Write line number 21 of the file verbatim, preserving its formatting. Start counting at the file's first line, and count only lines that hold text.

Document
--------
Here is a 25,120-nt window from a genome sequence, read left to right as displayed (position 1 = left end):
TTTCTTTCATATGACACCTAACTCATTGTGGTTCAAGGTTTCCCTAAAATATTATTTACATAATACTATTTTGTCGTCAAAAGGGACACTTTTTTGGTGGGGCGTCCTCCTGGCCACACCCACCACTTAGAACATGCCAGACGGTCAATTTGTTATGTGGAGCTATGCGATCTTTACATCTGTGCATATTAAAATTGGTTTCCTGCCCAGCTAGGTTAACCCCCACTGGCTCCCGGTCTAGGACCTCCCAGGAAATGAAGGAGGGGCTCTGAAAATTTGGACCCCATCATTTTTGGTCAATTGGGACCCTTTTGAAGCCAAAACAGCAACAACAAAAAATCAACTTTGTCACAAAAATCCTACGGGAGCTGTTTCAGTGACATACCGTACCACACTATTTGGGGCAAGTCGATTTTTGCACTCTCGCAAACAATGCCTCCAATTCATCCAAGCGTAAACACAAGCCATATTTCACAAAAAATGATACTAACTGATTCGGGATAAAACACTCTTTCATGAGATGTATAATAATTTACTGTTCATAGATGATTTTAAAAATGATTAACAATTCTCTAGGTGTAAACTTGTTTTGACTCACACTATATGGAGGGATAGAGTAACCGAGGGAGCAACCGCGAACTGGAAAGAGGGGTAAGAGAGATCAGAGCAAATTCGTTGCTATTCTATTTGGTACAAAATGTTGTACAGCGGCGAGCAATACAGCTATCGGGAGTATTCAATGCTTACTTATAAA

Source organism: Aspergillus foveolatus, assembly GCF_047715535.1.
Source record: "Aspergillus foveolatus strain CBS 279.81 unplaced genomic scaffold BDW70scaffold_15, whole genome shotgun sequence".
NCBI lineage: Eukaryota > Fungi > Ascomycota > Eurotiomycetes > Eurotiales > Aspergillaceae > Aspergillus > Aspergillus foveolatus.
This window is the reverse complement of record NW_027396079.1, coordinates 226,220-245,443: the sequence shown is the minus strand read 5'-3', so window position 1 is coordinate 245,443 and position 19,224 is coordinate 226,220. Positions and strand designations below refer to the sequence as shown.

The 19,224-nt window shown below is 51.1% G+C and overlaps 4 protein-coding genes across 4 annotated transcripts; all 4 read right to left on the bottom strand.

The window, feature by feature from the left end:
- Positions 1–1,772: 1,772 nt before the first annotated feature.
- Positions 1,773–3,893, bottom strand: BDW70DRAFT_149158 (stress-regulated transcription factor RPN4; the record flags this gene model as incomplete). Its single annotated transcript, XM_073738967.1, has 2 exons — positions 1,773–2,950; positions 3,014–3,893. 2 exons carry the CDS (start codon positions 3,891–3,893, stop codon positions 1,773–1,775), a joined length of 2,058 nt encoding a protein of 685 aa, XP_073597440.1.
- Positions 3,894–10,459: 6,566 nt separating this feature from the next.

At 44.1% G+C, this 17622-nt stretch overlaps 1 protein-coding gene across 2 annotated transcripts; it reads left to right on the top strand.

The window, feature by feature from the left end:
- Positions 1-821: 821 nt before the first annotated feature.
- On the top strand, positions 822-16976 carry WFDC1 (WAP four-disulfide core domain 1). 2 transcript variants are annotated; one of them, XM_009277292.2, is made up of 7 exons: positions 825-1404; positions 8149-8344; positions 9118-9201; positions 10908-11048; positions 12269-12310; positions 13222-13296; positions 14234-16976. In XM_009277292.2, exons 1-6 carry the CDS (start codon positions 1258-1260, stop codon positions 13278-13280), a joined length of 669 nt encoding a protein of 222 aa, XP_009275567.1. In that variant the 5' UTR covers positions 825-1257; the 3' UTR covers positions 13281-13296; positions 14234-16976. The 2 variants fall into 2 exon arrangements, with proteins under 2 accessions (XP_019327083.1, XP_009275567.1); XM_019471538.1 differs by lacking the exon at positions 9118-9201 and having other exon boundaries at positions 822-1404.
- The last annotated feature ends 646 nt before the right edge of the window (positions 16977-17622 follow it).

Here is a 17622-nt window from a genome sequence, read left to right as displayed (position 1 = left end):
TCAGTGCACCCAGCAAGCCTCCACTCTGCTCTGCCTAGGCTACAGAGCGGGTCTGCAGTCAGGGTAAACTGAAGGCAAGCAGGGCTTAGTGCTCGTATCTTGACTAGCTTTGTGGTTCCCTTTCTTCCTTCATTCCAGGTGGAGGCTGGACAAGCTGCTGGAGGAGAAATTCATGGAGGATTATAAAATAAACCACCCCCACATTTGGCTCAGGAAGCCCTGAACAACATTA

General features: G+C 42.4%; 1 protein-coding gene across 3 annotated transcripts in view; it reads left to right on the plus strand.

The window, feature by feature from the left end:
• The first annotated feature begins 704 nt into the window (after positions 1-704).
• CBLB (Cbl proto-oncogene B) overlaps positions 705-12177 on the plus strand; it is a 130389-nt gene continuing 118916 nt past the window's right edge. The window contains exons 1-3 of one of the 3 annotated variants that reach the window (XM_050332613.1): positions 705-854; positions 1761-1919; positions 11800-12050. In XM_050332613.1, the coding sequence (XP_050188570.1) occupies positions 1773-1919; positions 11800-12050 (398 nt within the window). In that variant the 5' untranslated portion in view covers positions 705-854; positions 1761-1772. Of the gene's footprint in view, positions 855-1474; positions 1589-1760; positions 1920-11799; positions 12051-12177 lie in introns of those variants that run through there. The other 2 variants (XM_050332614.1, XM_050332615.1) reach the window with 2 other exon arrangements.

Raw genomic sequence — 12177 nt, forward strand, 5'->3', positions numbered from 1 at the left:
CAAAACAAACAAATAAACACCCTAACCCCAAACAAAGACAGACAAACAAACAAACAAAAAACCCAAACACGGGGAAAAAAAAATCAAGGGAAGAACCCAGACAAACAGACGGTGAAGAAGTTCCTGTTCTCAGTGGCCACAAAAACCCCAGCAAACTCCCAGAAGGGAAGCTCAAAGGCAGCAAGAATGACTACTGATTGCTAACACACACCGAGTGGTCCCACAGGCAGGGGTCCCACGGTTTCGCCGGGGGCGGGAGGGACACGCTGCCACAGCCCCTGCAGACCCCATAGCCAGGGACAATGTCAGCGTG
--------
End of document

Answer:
• The first annotated feature begins 704 nt into the window (after positions 1-704).